I’m not usually a salsa person. It’s not that I have anything against a delicious combination of tomatoes, onions, and other goodies, it’s just that they’re often not that… delicious. Store bought salsas are often runny, heavy with the vinegar, and straight-up boring. But this salsa… no. This salsa was a delicious revelation.
Craig and I were out camping in British Columbia, and just before we got to our delightful corner of wilderness, we drove past a little white house with “HONEY” written on a big sign on the porch, and I insisted we stop in. It turned out to be a brilliant idea. That beautiful little house was loaded with some of the most fantastic honey I’ve ever had—thick and delicious, like candy (pardon me while I go get a spoonful of it right now…). They also had a great little corner full of honey products—mostly sauces, salsas, and jams. A tall jar of chunky corn, black bean, and honey salsa caught our eye, and we left with a jar (along with my new collection of honey, of course).
We cracked the jar of salsa as soon as the tent was pitched. It was divine on those tasty rice chips, and then we used it as pasta sauce as well, and it was divine all over again. When we were in the area again, we grabbed two more jars. I wish we’d grabbed a dozen, but it’s a 4+ hour drive away through the mountains, and hindsight is 20/20. So, I decided to make my own instead.
The resulting salsa is delicious—it’s sweet, smokey, chunky, and interesting. With sweet niblets of corn, tender bits of tomato, and flavourful hits of celery, onion, and garlic. The smokiness comes from delicious smoked sea salt, chipotle peppers, and smoked grapeseed oil. And, in keeping with the original, I’ve used the Alpine Light Gold Honey from Beeland to add a hit of sweetness. Yum.
Smokey Corn, Black Bean, & Honey Salsa
½ white onion, finely diced
2 stalks celery, finely diced
3–4 cloves garlic, minced
1 tbsp smoked grapeseed oil (or olive oil (pomace) (USA / Canada))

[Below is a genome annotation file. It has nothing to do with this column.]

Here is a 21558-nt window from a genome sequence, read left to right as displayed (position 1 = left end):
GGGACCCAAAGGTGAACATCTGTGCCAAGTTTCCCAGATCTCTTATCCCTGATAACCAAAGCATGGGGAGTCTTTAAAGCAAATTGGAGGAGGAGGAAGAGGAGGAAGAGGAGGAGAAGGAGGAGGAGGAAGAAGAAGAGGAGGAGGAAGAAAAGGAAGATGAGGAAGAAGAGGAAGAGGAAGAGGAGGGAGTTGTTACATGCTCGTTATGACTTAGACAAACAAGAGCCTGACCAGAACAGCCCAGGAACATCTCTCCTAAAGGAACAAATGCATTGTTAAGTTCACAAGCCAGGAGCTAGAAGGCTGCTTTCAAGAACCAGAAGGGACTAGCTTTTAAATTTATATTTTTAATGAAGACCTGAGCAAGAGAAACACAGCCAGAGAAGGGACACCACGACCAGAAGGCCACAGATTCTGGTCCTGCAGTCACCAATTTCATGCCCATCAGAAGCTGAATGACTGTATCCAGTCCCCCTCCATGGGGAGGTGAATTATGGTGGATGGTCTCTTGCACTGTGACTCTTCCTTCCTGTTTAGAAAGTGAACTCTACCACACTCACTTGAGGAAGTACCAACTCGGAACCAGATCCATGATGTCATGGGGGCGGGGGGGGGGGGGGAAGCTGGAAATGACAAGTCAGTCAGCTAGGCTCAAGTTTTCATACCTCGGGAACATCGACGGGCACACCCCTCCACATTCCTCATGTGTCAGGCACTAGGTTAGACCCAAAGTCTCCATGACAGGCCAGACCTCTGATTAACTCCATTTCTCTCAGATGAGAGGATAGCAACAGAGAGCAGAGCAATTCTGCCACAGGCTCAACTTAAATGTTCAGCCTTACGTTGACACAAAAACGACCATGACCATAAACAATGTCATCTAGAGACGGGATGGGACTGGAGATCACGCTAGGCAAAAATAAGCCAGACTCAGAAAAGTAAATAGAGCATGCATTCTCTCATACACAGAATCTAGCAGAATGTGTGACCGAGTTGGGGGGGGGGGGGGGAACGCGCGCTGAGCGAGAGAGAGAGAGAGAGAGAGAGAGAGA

2 fresh tomatoes, seeded and chopped
1 cup roasted tomatoes
½ can black beans, drained & rinsed
2 corn cobs, shucked
2 tbsp honey
1+ chipotle peppers, minced
1 tsp cumin
1/2 tsp ground coriander
1/2 tsp smoked sea salt
2 tbsp olive oil (pomace) (USA / Canada)
1 tbsp white balsamic vinegar or lime juice
Heat the smoked grapeseed oil in a frying pan over medium heat and cook the onions and celery for 3–5 minutes, until soft. Add the garlic and cook everything through. You should not be browning anything, just softening it up and mellowing out the flavours.
Empty the cooked onion mixture into a large glass bowl and add the tomatoes and black beans. Stir to combine.
Bring a sauce pot of water to a boil and simmer the shucked corn for 3 minutes before straining and rinsing with cold water. Drain the corn and mix it in with everything else.
Stir in the honey and chipotle peppers. I used one pepper and it’s pretty mild.
Stir in the spices and salt to taste. Finish off with the olive oil (pomace) (USA / Canada) and some white balsamic vinegar or lime juice. Taste and adjust seasonings, and enjoy!
I am looking forward to making this–thank you for sharing!
This looks so delish thank you for sharing this I have almost everything to try this
Thank you so much for this delicious recipe. =) Even though I didn’t have the pepper or fresh tomatoes/fresh corn (I drained and roasted a can of diced tomatoes), this is amazing. I’m eating it now. =) If it’s this good with canned veggies, I can’t wait to taste it with fresh.
Fantastic! I’m so thrilled you’re loving it 🙂
Love all your ideas you send us lucky people. Wondered where you got your smoked grapeseed oil and smoked sea salt.
Hi Margaret! Both are from a shop called Oil & Vinegar 🙂
Can this recipe be canned? If so, how would I go about doing this?
I’m afraid I haven’t canned a thing in my life, so I’m really not the person to ask. Sorry!
You could use this recipe for any pressure canning salsa with bean recipe you find. Anything with corn or beans has to be pressure canned following the Recommendation guild lines For whatever item in the ingredients requires the most amount of time.